San Crescente Housing ensemble.
Las Condes, Chile
Cristián Izquierdo L.
Francisco Saul, Pablo Lobos, Luis Soler P. y Asociados / Juan Erenchun Soler
The construction is conceived as a unitary volume facing the street, structured by two superimposed models. Longitudinally, a series of wooden elements defines a gradient of intimacy between the street and the back of the plot. Transversely, a series of concrete walls divide the total volume into 5 equal bays.
Longitudinally there are no walls but a series of filters. We placed in front of the sidewalk a light fence with a long seat, then a common-use basement of 5 x 40 m. raised above the street, and then a continuous eaves of 180 cm. marking the access route to each house. Below it, the houses open onto the common courtyard through windows arranged between pine uprights. This modulation is only interrupted by 5 identical lenga-wood doors that access the dwellings. Once inside, a structure of pillars, beams, lattices and shelves frames with diffuse borders the different rooms of the common area, which open to a private patio at the end of the lot. The patios and the street are visually connected across this framing structure.
Transversally, the walled bearing structure coincides with that of the property. A continuous underground houses parking lots, storage and service areas. On the first floor, 6 concrete walls divide the volume into 5 houses of 8.16 cm. wide, paired on both sides. The second floor contains the bedrooms in a continuous bar facing the street.
This group of five houses is located in a garden neighborhood near the financial center of Santiago, on a corner plot with an unusual front to the street (50 meters’ width) and an irregular perimeter. Given the high price of the land, its low constructability and the profits expected by potential investors, a traditional real-estate business implied selling units at unaffordable prices for prospective users. Therefore, we developed the blueprint of the project, the constructor estimated its total costs, and we then gathered a group of 5 families interested in living there. We bought the plot and developed the project without business margins. All the design decisions were discussed with the prospective residents, and between them, till reaching standard agreements for the 5 houses.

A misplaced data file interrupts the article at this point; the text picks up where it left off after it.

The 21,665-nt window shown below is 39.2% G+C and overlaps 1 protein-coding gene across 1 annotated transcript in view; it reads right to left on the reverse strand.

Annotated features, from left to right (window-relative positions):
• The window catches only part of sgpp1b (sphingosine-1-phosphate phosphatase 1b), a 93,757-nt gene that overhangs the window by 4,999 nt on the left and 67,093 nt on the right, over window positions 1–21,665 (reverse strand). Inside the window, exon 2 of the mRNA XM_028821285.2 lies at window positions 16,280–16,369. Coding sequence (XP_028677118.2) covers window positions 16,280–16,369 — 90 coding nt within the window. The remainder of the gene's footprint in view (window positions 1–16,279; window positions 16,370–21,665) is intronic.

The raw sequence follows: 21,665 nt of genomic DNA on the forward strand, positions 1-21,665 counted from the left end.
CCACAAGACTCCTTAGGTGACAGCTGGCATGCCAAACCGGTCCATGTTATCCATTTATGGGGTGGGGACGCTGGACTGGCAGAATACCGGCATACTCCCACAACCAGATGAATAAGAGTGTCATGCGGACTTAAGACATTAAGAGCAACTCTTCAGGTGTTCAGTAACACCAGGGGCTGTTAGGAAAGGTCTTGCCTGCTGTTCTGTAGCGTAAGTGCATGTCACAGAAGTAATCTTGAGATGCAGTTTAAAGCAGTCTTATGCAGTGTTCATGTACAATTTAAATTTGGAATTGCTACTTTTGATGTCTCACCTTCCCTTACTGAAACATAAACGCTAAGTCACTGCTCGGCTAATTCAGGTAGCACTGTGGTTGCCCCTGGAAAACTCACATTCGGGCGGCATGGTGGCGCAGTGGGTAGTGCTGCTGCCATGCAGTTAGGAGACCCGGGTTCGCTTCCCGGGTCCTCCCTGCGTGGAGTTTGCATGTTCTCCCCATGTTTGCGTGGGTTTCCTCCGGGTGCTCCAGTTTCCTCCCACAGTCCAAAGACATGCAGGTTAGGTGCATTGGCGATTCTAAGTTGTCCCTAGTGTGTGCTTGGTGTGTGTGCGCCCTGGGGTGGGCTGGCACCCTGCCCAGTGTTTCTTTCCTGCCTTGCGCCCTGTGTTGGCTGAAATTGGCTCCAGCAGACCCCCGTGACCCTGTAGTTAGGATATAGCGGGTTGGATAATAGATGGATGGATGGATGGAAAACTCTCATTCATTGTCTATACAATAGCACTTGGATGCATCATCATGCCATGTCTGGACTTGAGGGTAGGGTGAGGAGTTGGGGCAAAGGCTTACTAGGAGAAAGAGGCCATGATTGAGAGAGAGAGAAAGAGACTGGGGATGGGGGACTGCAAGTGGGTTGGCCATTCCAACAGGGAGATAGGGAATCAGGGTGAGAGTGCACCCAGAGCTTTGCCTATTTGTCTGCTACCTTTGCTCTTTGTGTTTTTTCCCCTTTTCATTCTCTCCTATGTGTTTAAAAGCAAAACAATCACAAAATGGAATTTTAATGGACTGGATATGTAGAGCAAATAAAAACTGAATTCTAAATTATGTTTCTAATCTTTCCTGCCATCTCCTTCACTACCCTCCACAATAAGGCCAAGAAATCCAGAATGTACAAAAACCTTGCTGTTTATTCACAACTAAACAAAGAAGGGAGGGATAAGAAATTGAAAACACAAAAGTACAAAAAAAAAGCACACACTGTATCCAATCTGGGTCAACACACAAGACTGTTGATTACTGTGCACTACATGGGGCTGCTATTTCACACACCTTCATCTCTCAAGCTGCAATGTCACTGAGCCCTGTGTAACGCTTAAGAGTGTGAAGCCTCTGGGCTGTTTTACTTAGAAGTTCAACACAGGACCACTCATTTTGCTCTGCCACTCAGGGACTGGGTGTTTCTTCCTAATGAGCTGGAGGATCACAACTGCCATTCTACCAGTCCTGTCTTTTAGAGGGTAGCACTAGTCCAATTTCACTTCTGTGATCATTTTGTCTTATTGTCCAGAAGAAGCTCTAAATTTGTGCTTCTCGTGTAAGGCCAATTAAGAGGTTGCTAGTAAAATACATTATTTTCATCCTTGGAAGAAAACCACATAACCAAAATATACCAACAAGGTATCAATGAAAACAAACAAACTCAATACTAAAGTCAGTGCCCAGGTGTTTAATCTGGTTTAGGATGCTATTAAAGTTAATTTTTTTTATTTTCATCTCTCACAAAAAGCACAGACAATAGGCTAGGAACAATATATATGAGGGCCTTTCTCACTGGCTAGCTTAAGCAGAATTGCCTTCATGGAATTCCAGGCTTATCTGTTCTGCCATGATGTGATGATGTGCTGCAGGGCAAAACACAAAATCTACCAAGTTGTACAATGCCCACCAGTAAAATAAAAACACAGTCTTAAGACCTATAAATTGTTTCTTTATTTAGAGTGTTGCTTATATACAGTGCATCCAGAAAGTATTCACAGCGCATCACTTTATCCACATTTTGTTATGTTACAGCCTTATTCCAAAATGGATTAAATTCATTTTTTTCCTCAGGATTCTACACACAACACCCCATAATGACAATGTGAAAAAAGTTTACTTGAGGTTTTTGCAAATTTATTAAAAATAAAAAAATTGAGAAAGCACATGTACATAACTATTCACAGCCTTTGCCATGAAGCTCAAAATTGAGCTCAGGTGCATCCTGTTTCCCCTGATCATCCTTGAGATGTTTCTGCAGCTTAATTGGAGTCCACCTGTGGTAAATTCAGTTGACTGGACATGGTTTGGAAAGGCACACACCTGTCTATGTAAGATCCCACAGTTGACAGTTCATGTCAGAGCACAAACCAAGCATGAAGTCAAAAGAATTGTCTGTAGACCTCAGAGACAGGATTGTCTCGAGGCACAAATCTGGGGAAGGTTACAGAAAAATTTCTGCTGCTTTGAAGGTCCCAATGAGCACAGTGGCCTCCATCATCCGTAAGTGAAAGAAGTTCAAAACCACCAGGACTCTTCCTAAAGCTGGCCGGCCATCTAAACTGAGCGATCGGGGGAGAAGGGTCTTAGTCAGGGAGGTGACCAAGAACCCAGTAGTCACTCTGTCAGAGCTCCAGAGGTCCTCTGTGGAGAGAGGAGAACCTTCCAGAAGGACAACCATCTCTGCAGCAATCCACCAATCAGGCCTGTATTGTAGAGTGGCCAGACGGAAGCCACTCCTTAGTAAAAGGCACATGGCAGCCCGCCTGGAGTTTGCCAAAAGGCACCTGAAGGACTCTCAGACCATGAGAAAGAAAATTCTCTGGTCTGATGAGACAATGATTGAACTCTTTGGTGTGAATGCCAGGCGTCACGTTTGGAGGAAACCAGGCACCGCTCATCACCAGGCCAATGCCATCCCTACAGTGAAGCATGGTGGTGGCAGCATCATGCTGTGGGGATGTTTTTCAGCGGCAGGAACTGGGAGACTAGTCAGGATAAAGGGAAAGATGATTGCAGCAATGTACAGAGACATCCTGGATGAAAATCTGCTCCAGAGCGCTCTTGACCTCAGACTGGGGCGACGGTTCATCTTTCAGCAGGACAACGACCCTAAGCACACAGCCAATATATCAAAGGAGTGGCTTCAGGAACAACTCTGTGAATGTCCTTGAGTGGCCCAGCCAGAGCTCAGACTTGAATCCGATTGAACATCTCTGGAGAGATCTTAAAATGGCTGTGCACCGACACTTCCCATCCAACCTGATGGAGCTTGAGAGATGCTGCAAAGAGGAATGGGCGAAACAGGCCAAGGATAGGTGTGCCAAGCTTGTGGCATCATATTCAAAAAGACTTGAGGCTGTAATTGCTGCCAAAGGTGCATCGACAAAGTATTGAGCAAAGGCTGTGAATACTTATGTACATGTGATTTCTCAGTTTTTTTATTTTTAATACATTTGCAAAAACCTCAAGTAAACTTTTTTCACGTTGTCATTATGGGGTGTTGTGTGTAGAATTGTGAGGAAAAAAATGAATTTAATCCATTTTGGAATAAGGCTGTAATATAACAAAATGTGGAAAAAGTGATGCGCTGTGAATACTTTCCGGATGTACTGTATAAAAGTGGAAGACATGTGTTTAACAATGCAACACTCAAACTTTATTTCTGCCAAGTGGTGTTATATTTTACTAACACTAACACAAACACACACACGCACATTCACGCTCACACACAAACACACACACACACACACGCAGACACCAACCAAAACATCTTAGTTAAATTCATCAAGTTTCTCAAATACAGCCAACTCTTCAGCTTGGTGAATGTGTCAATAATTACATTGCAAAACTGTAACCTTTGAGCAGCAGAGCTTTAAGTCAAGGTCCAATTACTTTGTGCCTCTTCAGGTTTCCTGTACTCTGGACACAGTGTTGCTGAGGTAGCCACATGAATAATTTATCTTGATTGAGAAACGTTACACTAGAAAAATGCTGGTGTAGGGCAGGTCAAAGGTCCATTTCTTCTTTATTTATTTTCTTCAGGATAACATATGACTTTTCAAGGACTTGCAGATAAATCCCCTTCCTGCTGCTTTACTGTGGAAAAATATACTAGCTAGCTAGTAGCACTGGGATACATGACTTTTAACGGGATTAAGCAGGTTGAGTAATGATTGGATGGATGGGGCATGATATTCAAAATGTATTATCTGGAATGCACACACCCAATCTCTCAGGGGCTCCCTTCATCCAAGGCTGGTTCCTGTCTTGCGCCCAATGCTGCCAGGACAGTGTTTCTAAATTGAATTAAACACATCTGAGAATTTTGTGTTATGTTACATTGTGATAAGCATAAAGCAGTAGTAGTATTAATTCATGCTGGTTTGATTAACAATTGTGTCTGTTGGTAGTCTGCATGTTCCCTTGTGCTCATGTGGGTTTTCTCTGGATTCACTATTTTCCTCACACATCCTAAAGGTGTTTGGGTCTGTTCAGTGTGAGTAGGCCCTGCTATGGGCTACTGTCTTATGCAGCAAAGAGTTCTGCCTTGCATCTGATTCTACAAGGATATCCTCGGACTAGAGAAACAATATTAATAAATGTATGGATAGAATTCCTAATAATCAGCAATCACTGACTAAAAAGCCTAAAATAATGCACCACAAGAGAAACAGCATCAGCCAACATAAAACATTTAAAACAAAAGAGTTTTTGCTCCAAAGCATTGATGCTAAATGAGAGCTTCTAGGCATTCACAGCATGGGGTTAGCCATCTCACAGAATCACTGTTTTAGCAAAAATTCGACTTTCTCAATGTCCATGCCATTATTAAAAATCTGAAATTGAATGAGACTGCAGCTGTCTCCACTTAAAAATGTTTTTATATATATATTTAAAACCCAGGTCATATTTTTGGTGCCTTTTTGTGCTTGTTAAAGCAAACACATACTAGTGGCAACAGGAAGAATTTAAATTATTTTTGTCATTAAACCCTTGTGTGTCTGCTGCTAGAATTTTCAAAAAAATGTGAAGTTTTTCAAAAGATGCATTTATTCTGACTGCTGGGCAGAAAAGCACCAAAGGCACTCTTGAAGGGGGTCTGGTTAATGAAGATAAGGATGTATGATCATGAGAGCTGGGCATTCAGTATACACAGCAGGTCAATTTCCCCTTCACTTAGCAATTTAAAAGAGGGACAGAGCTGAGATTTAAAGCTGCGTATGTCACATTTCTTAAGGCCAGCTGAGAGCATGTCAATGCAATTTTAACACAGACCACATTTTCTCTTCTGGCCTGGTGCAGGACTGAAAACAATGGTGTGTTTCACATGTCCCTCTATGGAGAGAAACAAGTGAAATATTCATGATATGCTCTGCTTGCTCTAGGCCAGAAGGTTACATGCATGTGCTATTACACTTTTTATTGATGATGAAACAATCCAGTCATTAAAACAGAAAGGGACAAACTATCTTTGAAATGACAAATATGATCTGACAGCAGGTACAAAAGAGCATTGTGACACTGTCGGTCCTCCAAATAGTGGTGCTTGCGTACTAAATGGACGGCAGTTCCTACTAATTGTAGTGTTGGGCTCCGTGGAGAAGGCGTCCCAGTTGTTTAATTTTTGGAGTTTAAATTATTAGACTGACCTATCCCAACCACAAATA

The laminated wood structure is arranged under a 76 cm continuous modulation. The repetition of this module enables to break the diagonal view between houses and qualifies the facades with a constant rhythm that masks the differences of rooms and ownership within a unitary volume, like a large house for 5 families that opens onto the street as if they were one.
Towards the interior of the property, the main bedrooms are separated on both sides, leaving a void between each other that ventilates and illuminates the bathrooms. The glazed floor of this void forms a skylight over the first floor on both walls of the living room. Thus, these semi-detached houses, despite their limited perimeter to the outside, receive natural light from all four sides, like an isolated house.
The San Crescente Housing ensemble was inaugurated in the middle of the pandemic. The large lockdowns forced its new neighbors —who were longtime friends— to live in an immunity bubble. The houses main floor’s became common classrooms and the basement became a multipurpose gym/office/carpentry workshop. The visual connection between the common patio, the houses’ common areas and its private courtyards, transformed the whole main floor onto a continuous communal place. This, instead of suppressing the privacy of its inhabitants, transferred it to the master bedroom in an exacerbated way. In the meantime, the courtyard facing the street hosted frequent conversations with passersby, till ending up becoming an unexpected space for deliberation between the domestic and the public realm.